Of course any game w dragons in the title needs must have plenty of them flying around in its world, and boy does it: Tiamat is one of the biggest baddies one can encounter in D&D. Her sex is the only thing she keeps from her ancient squidgy origins: a five headed dragon in the game, each of her heads is a different color and spews a different element, as though she’s five chromatic dragons in one. Which of course she is, kinda.

In popular play She Kills Monsters, Tiamat does indeed have five heads, but in this case it’s (SPOILERS: skip to the next paragraph if you don’t want SPOILERS) the embodiment of the five adventurers our protagonist has been journeying with.

The final fight is described by the playwright as “the most incredible fight scene in history ever to be put on a stage.” No pressure. But my work on this show over at RRCC culminates not as much with my choreography, but with an immense, phenomenal animatronic behemoth conceived & constructed by the college’s robotics department. Only two and a half of the heads, plus two wings, were complete when I trekked down there yesterday afternoon but boy did it look spectacular nonetheless. I tweaked the choreography and guided the girl who’d be fighting the thing, reassuring her the while that her assessment was correct: the audience would be looking at it, not really at her very much at all. So in this case the most epic dragon battle supposed-to-be ever is more about the machinery than the dance, and that’s just fine. It’s all art. Gorgeous art, at that.

I had a slight tangent planned about Game of Thrones and my history of watching it, not watching it, wanting to read the books and not bothering, etc. in the wake of the beginning of the end apparently broadcasting Sunday night, but ehhhh. Boobs and dragons are both things I enjoy, but wars of the roses meets soft core porn I’m just not willing to waste my all too short mortality on. I’ll get the best fight scenes shared with me, put in my two gold pieces’ worth, and that’ll be plenty. And my nerd cred remains intact, thankyouverymuchindeed…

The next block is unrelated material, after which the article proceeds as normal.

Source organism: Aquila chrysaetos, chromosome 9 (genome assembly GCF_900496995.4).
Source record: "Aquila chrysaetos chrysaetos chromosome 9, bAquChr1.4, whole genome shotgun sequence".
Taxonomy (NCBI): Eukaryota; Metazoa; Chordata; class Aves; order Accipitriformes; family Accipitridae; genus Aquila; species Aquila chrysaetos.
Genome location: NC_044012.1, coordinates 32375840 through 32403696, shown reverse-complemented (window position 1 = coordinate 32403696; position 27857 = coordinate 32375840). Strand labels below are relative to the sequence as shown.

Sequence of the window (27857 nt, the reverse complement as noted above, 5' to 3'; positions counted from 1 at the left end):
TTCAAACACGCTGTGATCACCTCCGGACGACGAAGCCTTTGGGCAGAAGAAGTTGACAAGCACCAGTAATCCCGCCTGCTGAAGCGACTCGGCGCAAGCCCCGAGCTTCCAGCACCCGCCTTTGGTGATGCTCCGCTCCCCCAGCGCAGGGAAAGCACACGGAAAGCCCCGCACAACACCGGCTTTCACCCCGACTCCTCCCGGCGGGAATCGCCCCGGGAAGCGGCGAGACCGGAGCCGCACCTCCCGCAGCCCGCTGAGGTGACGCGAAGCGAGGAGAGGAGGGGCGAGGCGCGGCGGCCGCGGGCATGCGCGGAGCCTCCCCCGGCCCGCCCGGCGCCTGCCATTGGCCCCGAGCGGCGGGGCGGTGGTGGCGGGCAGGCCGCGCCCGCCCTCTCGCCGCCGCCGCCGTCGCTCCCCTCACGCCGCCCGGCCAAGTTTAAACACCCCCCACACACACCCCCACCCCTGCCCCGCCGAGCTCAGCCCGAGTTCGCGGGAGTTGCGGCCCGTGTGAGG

There are a few more potent (and older) dragons I’d rather revisit. LeGuin’s intimidating dragons of Earthsea, Tolkien’s Smaug, and of course The Pearl Poet’s Mom o’ Grendel. Whoever s/t/he/y was/ere.

🐲🐉

Red

I’ve only had red hair once in my life; it was for a play I was a lead in: I had to look like the other lead’s sister, and she was a redhead. So I got a hold of a cheap box of bright orange, and did it. My hair was long then, too—about as long as it is again now—so it actually took two boxes of dye to get it all. This was the mid ’90s, just before the Band Of Young Men and just after college. O wait, actually—I think this must have been my last or penultimate semester still in college, because I remember having pissed off the school’s powers that be by getting this part in a community show and not a school one. I could tell, too, which part in the school play (a dreary Irish drama) they wanted me for. The one I got (a singing narrative lead in a surrealist and violent play) was so very much more challenging than the Irish matriarch the people who were supposed to be educating me wanted to typecast me in. So I made the right decision, and they went ahead and cast a junior instead, who was just fine. I also had an intense emotional (and very nearly a sexual) relationship with a young man in that cast who was far too young and gay for me, but that’s a story for another post. Or actually probably not.

The big three romantic/pivotal relationships in my life were all redheads, which meant that I was not allowed to go ginger any other time. Why? It’s my hair, right? Yeah, but natural redheads get pretty bent out of shape if someone not from that mothership does it artificially. Though it’s funny—I’ve had more than one person tell me they think of me as a natural redhead. My hair stylist is one of them. I’m not a redhead! I protested, gobsmacked, when she said so. Sure you are, the sweet little psychic born-again assured me. I shook my (brown-haired) head.

That time I went dark mahogany brown, it turned out with too much burgundy in the mix. This was in the early aughts, and my ginger husband kept looking at me sidelong, until he finally had to admit he didn’t like it, at all. Those colors went great with my complexion and my green eyes, but nope. Too red.

In fact, the very first time I ever dyed my hair—I was 15—the only reason I got the balls to do it was that my best friend and bosom buddy, a bright orange redhead replete with freckles, threatened me. See, we were both in this mod-moving-into-proto-goth style, pretty hardcore. She said, “If you don’t dye your hair black? *I will!*”

The mod kids are mod. This would have been right before her threat and my subsequent first dye job.

Gaaaah okay okay!

Anyway, my hair loves dye: it soaks it right up and doesn’t grow back too awkwardly. That fateful day at age 15, it was a black and burgundy wedge cut. I’ve been going dark about yearly ever since (except that few months as a burnished ginger). And for goth prom a couple years ago, I’ve discovered my hair especially likes blue. Much to the trauma of my stylist. But I don’t mind. Not sure what I want to do for this year’s goth prom, except my dress is a sparkly charcoal gray. So? Dunno–maybe the copious gray growing back in is the best match.

Only a couple days after the boxes of orange met my tresses, I was standing at the bus stop on my way to rehearsal. A woman stopped me and exclaimed that I looked like a Celtic goddess with my height and my hair! I didn’t have the heart to tell her it wasn’t my natural color, or that Irish women of the time period she was talking about would’ve been half my size (let alone most likely black-haired). I just took the praise. And plugged my show.